JB: No! I was inspired by Keith Jarrett, Gary Burton, Sonny Rollins, Sonny Stitt, Cannonball Adderley, Bill Evans—plus a million more non-guitar players. I always felt that, in general, great pianists and great sax players were more able to provide more meaningful, harmonically interesting solos than guitar players were. This is a generality, realize. There are some unbelievable guitarists in jazz. But, to me, non guitarist—Gary Burton, for example—are in a realm of music that is not obtainable by most musicians. Gary plays in such an astonishingly brilliant manner that I won't ever, not ever, enter into his area of musicality. Gary and the other A-list players like him were the guys who I grew up listening to and imitating. Long ago, I found out that if I aim high in my musical pursuits, I should probably hit somewhere in the middle. As a bassist, I've gotten so much better because I still practice and I still aim very high when I do, imitating Gary's solos, Keith Jarrett's solos, Michael Brecker's solos. For this and other reasons, I am the best bassist in the middle you've ever heard.

AAJ: Why do you think electric bassists haven't made more impact in traditional jazz?

JB: Because electric bass players are generally not that interested in jazz. To play jazz, you have to really want to play this music. I mean that it has to fill up your musical day to want to represent this music well. Jazz is not a music that gives up its secrets without a fight. We are in an era where instant gratification is the way of the land, and fighting to learn how to play is not in the plans of many electric bassists. I wish that it were otherwise.

From left: Richard Drexler, Randy Brecker, Jeff Berlin Othello Molineaux and Paul Wertico, on tour in Germany, 2008

AAJ: What draws your interest in a composition? You mentioned in an interview playing "Groovin' High" for years before finally feeling you'd found a solid approach to it—do you find certain tunes seem to stick more than others?

JB: Certainly there are tunes that mean more to me than others. What draws me to certain tunes are the chord changes that are familiar enough to play over without too much preparation or thought. This is why Mike Stern has been playing "I Love You" or "Softly, As In as Morning Sunrise" for years, or why Pat Metheny played "All The Things You Are" and "Solar" also for many years. These songs are familiar to them, where thought and preparation isn't an issue, but musical response is.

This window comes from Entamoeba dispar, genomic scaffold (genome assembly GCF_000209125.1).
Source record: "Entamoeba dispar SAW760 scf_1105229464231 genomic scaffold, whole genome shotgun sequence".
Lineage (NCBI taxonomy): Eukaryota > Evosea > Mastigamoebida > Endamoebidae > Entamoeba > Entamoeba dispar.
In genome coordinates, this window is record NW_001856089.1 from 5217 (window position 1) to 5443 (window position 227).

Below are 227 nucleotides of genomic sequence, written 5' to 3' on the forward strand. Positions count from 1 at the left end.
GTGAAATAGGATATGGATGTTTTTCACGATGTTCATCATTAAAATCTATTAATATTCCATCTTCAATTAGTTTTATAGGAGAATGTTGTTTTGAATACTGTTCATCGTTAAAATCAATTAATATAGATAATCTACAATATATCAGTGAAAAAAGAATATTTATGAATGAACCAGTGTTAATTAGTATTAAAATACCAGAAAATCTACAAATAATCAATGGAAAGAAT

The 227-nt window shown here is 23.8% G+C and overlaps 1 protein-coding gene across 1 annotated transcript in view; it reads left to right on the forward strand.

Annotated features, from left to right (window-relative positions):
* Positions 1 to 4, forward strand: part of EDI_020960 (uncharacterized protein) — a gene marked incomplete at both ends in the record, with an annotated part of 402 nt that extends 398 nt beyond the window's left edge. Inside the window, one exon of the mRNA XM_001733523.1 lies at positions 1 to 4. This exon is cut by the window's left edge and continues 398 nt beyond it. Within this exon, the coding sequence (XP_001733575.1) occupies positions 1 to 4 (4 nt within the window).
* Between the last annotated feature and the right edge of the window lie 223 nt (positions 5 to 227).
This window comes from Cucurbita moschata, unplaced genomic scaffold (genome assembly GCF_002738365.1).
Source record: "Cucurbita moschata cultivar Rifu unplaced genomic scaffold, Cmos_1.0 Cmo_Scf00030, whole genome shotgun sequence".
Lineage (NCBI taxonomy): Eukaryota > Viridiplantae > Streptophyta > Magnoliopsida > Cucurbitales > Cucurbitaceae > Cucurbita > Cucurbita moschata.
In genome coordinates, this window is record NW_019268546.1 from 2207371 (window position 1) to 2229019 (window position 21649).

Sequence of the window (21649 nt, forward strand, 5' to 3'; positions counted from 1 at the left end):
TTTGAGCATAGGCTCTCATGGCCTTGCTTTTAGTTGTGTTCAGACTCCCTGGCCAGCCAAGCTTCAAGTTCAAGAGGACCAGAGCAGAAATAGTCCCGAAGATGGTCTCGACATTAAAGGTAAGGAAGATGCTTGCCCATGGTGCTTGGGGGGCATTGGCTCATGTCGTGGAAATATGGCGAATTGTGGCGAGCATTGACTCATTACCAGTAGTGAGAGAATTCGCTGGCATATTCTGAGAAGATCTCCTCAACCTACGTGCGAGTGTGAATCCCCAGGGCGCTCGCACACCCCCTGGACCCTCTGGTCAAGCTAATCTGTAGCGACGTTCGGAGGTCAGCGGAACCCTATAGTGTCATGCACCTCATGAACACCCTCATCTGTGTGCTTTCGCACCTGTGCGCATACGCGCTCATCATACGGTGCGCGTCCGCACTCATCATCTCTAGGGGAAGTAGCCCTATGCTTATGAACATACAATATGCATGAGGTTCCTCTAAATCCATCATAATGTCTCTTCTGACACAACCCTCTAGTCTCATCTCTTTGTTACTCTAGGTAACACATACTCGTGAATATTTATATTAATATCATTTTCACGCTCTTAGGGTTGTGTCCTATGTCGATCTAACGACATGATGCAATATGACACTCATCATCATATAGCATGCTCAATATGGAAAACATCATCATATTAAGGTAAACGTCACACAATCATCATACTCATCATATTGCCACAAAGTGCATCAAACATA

The song list on "High Standards" wasn't entirely of songs that I was familiar with. "If I Were a Bell" was a tune that I didn't know very well and rarely played over, but I think that Richard Drexler wanted to play on that song. However, "Groovin' High," "Nardis," "Someday My Prince Will Come" and "Body and Soul" are well-oiled compositions since I was a kid. "Solar," of course, is the standard of all time, the tune that everyone knows how to play if they are a jazz player. Plus, I wanted to record something that was a nod to my violin days. Richard Drexler was raised exactly as I was, as a classically trained violinist. We decided to put that short Ravel piece to represent a segment of the "classical standards" that we both knew. This tune took a little over a minute to record, but it took me around six weeks of practicing to learn the bass part. Because there wasn't any usable bass part to play, I wrote the part out by combining lines from both the right and left hands of the piano part. It actually worked out quite well.

AAJ: Going back a bit on your recordings, your recording of "Tears in Heaven" brings together the elements Joe Pass would weave in his arrangements: a bass line, harmony and the melody. Can you comment on how you put everything together on that arrangement?

JB: Before I begin, I have a funny Joe Pass story to tell you. When Joe and I met in the 1980s we would occasionally play together. But this was during the time when I started to tone down my overplaying and tried to play more appropriately, and I did this when Joe and I played as well. Once, when we were rehearsing a tune, he stopped the group and turned to me and said, "How come you don't play that busy shit with me like you do with everybody else!" Go figure! Damned if you do, damned if you don't!

Back to "Tears in Heaven"—the chords of that song lent themselves to the bass very well and were perfect to arrange something special to play. Learning and practicing guide tone lines on the bass, and a pursuit of harmony that opened a million musical doors for me were my inspiration to make my version of "Tears," plus "Dixie" and "Clinton Country," as well into unique bass vignettes. I still play "Tears In Heaven" on concerts, and each night I try to do a better version of it. I kept some of the parts exactly as I arranged them, and other parts I change on the fly and try to improvise on as I perform the piece. The bass is a sort of limited instrument to choose not-so-bass- sounding note choices and chords. So music itself had to open up the possibilities for me to expand on the instrument. "Tears" and those other solo tunes were my way to put together all of the great variety of playing that I have learned from so many brilliant musicians who didn't play the bass guitar.